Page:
What is the difference between enantiomers and diastereomers?
These are both types of stereoisomers. Enantiomers are two molecules that are non-superimposable mirror images of each other. This means that every chiral carbon in the molecule has inverted stereochemistry. Due to this, enantiomers have the same physical and chemical properties. Diastereomers do not have the same physical and chemical properties. Diastereomers are two molecules that have inverted stereochemistry at one or more of their chiral carbons, but not all of them.
In a protein that contains the amino acid aspartic acid, which other amino acid can be substituted for the aspartic acid residue and have the least negative effects on the overall protein function and shape?
Substituting the amino acid glutamic acid for the aspartic acid residue in this protein would have the least negative side effects on the overall protein. Aspartic acid and glutamic acid differ by the addition of one carbon molecule, therefore they are very similar in size, charge and structure. They are both polar, acidic amino acids and have the same chemical groups. Therefore, they will have the same types of interactions with other molecules. When glutamic acid is put in the place of an aspartic acid residue, there will be no change in overall charge or interactions in the protein and therefore it should be able to fold and function correctly.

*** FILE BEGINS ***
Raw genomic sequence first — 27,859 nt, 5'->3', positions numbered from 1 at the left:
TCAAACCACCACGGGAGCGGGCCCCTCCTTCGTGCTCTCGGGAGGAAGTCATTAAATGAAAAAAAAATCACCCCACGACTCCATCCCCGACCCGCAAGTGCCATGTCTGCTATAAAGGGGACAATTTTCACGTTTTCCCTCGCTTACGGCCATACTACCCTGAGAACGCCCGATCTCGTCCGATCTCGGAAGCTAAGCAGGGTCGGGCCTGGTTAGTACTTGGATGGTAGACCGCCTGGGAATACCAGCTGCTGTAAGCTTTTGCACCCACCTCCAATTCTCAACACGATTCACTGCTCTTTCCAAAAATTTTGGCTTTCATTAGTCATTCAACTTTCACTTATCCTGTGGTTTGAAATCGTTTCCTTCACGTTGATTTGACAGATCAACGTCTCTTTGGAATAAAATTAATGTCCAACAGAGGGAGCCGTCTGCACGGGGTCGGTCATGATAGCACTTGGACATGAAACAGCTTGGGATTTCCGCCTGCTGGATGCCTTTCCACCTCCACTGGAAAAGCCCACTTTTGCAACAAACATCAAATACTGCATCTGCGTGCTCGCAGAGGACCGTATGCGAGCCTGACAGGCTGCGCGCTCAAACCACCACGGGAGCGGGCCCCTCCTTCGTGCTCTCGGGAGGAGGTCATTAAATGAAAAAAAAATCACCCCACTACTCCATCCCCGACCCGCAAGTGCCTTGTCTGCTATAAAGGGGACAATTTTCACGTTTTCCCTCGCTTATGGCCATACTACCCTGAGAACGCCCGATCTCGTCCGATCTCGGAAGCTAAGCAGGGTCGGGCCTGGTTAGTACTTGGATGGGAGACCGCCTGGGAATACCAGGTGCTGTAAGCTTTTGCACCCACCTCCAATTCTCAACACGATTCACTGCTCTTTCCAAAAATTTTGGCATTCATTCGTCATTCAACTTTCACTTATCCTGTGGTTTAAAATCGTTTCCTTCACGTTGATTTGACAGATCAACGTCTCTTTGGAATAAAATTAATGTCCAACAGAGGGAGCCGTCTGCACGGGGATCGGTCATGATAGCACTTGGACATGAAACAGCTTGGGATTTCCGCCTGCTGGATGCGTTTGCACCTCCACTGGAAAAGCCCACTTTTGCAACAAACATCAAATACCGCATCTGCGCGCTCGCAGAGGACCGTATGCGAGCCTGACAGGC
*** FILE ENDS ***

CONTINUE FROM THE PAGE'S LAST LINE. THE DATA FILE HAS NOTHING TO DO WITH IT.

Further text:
What are the different types of point mutations possible during DNA replication and which is the most harmful?
Although DNA polymerase has proofreading ability, there are still many errors that can occur during DNA replication and base pairing. A silent mutation occurs when DNA polymerase makes an incorrect basepair, but the resulting codon still codes for the same amino acid as the original codon. Therefore, this has no effect on organism. A missense mutation is one in which the base pair change results in the input of a different amino acid. This can greatly effect the protein created and have effects on the organism. Finally, a nonsense mutation occurs when the base pair change creates a stop codon. This will result is shortening of the overall protein. Usually, the resulting protein is non-functional. Therefore, the nonsense mutation is the most harmful.